In the driving seat but rocky road for cash-strapped fans

DRAWING Chelsea in the FA Cup semi-final, thereby missing out on an opportunity to put a spoke in Man Utd’s efforts to monopolise this season’s domestic silverware, won’t bother me nearly so much, if we get an opportunity to pour sugar in the Red Devils’ tank in the Champions’ League semis and trample over their dreams of European domination.

However this presupposes that the wheels don’t come off Fergie’s spluttering wagon sooner and that the Gunners will vanquish Villareal in the quarters, which is a task that I won’t be taking for granted.

On paper, Friday’s quarter-final draw has been kind to Arsenal and Man Utd, but I would’ve preferred for us to have pulled a bigger fish out of the hat and to be going into the first leg in a couple of weeks time as unfancied underdogs, rather than slight favourites.

The Gunners have travelled to intimidating cathedrals of the beautiful game like the Bernabeu and the San Siro and beaten the odds in recent seasons. Continuing this trend of raising their game for the big occasion, the current squad have looked like the genuine “title challenging” article in putting Man Utd and Chelsea to the sword.

Yet it was hard to believe this was the same Arsenal side who’d endured an embarrassing defeat to Stoke and who’d capitulated against City, only the weekend prior to giving such a good account of ourselves in both glamour games.

Consequently I have my concerns that a return to the scene of a white-knuckle ride, semi-final triumph at El Madrigal in 2006 (courtesy of Lehmann’s last-gasp penalty save) might not prove to be a sufficiently inspirational occasion to get the adrenaline coursing through the Gunners’ veins. We were fortunate in the last round to come up against a Roma side without the resources to take advantage of our lack of intensity in the Olympic Stadium. But Villareal’s ranks contain quality aplenty and I very much doubt the Spanish side will be nearly so forgiving, if they face an Arsenal XI that fails to put them on the back foot.

However having ended the Tiger’s FA Cup fantasies last Tuesday and sent them back up north with their tail between their legs and following this up with Saturday’s Toon Town triumph, we continue to gather some crucial momentum, as we approach the business end of this campaign.

I know there have been times in the past when Arsène has been his own worst enemy, when it comes to winning friends and influencing people with his social graces, but the furore that followed last week’s cup game was a complete farce. One journo came out of the Hull manager’s press conference and commented that Phil Brown had all but accused Arsène of starting the holocaust! When in truth Wenger’s only crime was that, as usual, he’d viewed the game’s most controversial incident (the offside goal) through his red & white tinted specs. There are times when I admire Arsène’s efforts to defend the indefensible, in the face of incontrovertible evidence and I’m sure his squad must appreciate a gaffer who stands their corner come what may. Nevertheless le Prof and virtually all his Premiership peers could do with taking a lesson in humility from Roy Hodgson, as the Fulham manager always comes across as a genuine guy.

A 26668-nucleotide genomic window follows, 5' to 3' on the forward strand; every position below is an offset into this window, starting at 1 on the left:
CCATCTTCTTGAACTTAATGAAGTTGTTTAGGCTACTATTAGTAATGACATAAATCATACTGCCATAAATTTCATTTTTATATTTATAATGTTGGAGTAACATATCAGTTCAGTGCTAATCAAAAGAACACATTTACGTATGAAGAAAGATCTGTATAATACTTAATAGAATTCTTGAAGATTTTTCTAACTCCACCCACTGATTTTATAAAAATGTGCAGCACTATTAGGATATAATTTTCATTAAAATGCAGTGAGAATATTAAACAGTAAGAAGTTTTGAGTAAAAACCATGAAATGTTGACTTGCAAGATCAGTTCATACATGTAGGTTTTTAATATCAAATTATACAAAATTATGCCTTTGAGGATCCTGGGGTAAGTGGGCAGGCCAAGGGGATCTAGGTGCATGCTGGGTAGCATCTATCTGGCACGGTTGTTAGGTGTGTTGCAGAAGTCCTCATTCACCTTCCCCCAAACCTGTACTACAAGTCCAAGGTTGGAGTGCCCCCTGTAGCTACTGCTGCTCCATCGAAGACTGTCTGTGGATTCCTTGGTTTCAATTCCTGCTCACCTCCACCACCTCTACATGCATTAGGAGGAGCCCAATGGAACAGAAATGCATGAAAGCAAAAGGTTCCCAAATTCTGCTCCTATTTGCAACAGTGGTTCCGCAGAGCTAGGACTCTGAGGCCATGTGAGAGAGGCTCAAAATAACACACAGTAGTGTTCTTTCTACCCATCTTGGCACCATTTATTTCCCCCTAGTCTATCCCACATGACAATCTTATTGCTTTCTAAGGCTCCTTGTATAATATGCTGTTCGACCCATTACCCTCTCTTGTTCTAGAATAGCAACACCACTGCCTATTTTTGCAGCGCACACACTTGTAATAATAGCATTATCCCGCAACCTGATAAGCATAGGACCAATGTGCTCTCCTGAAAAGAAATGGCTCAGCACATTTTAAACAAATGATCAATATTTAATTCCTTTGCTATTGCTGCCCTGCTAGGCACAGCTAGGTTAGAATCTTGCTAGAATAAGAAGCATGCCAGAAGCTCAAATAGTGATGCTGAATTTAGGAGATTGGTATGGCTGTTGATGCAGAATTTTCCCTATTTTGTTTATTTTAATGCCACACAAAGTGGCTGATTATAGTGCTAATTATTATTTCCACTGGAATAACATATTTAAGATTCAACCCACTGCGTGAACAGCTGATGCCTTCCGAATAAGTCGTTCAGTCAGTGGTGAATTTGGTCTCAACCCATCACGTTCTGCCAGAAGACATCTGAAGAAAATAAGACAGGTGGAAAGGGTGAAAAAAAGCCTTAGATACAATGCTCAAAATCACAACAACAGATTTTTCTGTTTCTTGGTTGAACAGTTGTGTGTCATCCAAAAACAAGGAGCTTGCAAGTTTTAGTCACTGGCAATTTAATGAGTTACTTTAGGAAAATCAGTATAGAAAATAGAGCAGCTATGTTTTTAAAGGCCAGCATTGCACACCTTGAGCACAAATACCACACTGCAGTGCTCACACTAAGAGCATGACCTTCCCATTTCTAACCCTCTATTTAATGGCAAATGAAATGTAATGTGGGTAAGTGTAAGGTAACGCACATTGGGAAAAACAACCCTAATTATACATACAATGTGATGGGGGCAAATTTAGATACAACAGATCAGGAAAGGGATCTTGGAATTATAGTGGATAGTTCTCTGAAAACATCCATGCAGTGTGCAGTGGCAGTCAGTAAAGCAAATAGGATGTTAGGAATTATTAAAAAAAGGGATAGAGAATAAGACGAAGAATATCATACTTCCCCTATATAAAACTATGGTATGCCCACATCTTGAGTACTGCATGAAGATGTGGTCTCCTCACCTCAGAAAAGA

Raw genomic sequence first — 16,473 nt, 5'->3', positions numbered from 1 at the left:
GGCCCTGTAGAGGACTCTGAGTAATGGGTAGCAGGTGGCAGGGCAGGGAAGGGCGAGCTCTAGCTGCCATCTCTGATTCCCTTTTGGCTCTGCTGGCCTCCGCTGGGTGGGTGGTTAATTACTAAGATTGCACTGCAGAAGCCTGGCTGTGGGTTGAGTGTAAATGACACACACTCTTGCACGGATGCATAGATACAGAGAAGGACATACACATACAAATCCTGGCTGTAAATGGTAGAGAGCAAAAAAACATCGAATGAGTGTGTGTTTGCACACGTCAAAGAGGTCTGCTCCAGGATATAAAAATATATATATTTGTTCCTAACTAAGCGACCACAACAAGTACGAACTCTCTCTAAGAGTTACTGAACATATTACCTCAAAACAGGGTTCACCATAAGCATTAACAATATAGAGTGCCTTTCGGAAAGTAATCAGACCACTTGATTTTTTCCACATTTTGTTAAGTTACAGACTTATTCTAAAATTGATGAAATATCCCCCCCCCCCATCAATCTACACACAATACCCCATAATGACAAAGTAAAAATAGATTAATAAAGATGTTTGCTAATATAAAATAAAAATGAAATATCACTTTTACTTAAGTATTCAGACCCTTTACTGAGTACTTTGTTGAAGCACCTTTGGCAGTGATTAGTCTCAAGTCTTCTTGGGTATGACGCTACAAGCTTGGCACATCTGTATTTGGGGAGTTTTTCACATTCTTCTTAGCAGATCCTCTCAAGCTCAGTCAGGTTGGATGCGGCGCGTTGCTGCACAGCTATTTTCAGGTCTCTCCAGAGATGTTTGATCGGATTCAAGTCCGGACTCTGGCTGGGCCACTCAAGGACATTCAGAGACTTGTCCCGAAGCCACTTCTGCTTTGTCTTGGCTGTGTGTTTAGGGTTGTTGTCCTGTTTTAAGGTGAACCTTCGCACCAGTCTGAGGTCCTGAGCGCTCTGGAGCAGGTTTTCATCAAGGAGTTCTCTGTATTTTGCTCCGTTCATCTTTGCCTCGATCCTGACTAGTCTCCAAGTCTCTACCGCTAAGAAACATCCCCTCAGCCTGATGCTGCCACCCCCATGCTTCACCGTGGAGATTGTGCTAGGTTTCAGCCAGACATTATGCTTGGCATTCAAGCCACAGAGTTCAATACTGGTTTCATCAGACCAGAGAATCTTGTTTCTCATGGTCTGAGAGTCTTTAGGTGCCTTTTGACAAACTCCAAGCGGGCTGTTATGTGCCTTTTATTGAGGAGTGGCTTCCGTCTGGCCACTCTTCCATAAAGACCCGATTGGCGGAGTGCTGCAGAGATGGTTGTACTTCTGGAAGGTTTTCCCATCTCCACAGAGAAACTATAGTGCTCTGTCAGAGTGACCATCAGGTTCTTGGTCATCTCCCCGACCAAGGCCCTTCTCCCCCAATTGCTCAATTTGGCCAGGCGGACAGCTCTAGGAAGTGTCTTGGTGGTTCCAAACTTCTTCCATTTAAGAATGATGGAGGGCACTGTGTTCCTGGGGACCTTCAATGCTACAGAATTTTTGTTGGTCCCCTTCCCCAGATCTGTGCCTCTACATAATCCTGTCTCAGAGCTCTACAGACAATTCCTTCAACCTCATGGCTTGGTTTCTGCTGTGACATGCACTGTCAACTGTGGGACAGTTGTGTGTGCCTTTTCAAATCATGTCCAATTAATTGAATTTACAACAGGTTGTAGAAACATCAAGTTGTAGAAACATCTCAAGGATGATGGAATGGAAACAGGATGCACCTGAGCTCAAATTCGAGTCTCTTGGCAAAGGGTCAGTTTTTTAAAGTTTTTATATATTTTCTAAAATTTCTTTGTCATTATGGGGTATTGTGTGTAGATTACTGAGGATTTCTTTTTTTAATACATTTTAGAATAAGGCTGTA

I’d prefer one of our players to lamp someone from the opposition, than the abhorrent act of spitting on them. But from what I saw of the TV pictures, Fabregas was no more guilty of gobbing on Horton, than all Premiership players are of spitting at the fans, when they spend the entire match clearing phlegm from their throats.

Meanwhile, after an exhausting day driving a hire van on Friday, I was still debating how I was going to get up to the North-East the next day, when I returned to my motor to find it had been clamped. When I added the cost of the congestion charge, to 130 quid cost of the clamp, it was utterly demoralising to think that it had basically cost me twenty quid to go to work that day! At the exact same time, fortunately I discovered that the FA Cup semi-final tickets had gone on sale (as otherwise I might well have missed out completely!).

So while waiting for the clampers, I got on the phone to book our two Wembley tickets, as I was terrified the £100 (e109) cost might be refused once I’d paid to have the clamp removal. Sadly the upshot of this unexpected expense was that I ended up having to sacrifice Saturday’s trip to Tyneside, in order to see the Arsenal trot out on the remodelled version of the hallowed turf for the first time. Even the most faithful of us football fans are beginning to feel the fall-out from the credit crunch!

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